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Monday, January 31, 2005

Tapwave versus the Man. That man being Sony.

Call it kismet, but shortly after my desire for a portable and social gaming platform that I could develop for without taking out a loan of my house (which would be interesting to say the least, since I don't own it and only pay rent for the first floor), I have an online discussion with someone about some C++ functionality. Knowing most people only via Unrealscript, I asked what he was doing - and he was developing for the Tapwave Zodiac.

I remember the Zodiac coming out and I kinda remember thinking about getting one. Then it sorta came and I never heard about it and through pure lack of peer pressure I more or less forgot about it. I'm a bad boy. I ended up getting a Game Boy Advance. Seriously, I suck.

If you think I'm being overly dramatic go do some googling on the product. Words like impressive are bandied about like pez and reviewers seem to just get sucked into the device. It's far more functional than the GBASP or Nintendo DS, with robust MP3 and internet apps right out of the box. It's more of a PDA than the PSP will ever try to be, built right on top of Palm OS (and for anyone who remembers the old Palm Fansite Hijacked ... that was me, so you know I feel about Palm devices). It's got two ... count em two SD slots which will allow you to massively upgrade the thing. It might not have the graphics of the PSP, but it's definately no slouch - the ATI chip nestled inside seems to be able to pull off graphics edging to the DS level of nifty. You might be afraid that a PDA you'd never heard of had zero games for it - but you'd be wrong. Duke Nukem, DooM, Tony Hawk - they've all made appearances. And if you do get a hankering to develop for it - Tapwave seems more than friendly about helping you out ... and it won't cost you the purported $15,000 for a PSP SDK.

I'm seriously contemplating getting one. But it will be a shame to see Sony come in and crush it like so many grapes.

The Zodiac costs over $250, over $300 for the high end version. See, Tapwave is a company of just a few joes and they don't have a diversified multinational corporation to subsidize their hardware. I'm sure if they could jam the power of an XBox into your fist and only charge $50 for it, they would - but my guess is that the only banks that would fund such a venture have direct ties to offshores and sharks.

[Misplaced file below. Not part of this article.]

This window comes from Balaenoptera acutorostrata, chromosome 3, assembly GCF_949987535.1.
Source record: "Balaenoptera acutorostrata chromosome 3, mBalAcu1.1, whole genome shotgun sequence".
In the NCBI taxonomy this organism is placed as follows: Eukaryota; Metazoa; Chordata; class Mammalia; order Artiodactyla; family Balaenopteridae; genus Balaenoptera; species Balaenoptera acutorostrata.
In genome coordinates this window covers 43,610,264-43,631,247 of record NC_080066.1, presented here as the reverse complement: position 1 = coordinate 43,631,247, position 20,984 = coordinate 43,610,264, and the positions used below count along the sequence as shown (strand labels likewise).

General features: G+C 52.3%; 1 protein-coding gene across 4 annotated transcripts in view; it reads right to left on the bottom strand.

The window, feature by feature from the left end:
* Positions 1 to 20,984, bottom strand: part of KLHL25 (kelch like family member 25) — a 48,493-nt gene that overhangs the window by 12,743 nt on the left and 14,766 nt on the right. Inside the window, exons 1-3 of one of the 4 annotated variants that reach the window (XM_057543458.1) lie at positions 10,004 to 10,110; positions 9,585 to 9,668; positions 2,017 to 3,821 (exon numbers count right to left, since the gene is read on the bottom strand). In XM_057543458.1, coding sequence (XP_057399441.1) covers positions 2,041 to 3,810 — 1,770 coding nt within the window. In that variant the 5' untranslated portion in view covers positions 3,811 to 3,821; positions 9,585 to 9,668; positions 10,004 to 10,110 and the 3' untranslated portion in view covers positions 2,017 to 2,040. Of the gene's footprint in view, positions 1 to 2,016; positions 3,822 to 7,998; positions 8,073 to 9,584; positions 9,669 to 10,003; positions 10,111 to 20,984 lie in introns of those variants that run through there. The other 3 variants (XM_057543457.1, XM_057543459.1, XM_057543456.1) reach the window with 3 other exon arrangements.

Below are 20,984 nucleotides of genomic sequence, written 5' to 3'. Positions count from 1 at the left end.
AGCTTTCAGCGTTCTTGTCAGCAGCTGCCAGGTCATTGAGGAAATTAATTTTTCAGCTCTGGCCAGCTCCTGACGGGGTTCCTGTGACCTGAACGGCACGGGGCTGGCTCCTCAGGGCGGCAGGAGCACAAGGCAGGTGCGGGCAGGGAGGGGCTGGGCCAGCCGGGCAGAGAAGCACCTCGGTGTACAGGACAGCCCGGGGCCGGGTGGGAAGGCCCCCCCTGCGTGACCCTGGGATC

But just because it isn't the most powerful gaming handheld on the market doesn't mean it might not be the best. Sony might have the slicker, meatier product - but they also hold all the cards with it. You have to go through Sony to develop for it. PSP has custom OS with a more or less clean slate ... unlike Palm's massive library. The Zodiac sounds far more rugged - no flying discs here. Zodiac has a slick bluetooth implentation. Oh heck, I could go on forever. Basically the Zodiac sounds superior in nearly everyway but three. 1) It's more expensive. 2) The graphics aren't quite as robust. 3) It doesn't have the massive juggernaught which is Sony behind it.

So right here and now these guys get my vote as underdog of the year.


Winkyboy said...

I'm guessing they're probably going to stay just one or two steps ahead of the Nokia N-Gage... Maybe in something like this pecking order:

1. Nintendo DS / Sony PSP (tie) (cheap and popular)
2. GBA (rapidly climbing down the ladder, old tech.)
3. Tapwave Zodiac (CAPABLE. Overlooked for no reason)
4. N-Gage QD (one word: proprietary)

And somewhere in the list, I'd PERSONALLY stick in the Windows PDA* with emulators. It's an expensive entry, but there's so many options for it.

(*Especially the latest IPAQ/T-Mobile phone)

B said...

Come on in, the water's fine! Tapwave needs all the developers it can get. It's tough to put a finger on how many Zodiacs Tapwave has sold because they're a private startup and aren't obligated to reveal that information. However, with the recent expansion to the UK, Singapore and South Korea, I would think that the Zodiac user base is expanding slowly but surely. Tapwave isn't going to sell the numbers that Nintendo or Sony will with the DS and PSP, but I think they're doing a good job of carving out their own small piece of the pie, and doing it cautiously, incrementally, and frugally to achieve profitability. Tapwave's leadership are all seasoned industry pros, and they're in it for the long haul.

Like you said, the barriers to entry (cost & control) associated with developing for the DS and PSP are a turn off for your average developer, unless your EA of course. Fortunately, there are a number of middleware tools that can help Zodiac developers create some quality games, and even develop across platforms easily. Personally, I'm really excited about the cross platform games like Stunt Car Extreme, which is supposed to allow PPC, Gizmondo and Zodiac owners to play against each other over a Bluetooth connection.

Please keep us updated on your ultimate decision, there are a lot of Zodiac owners, myself included, who would be thrilled to see more support from developers.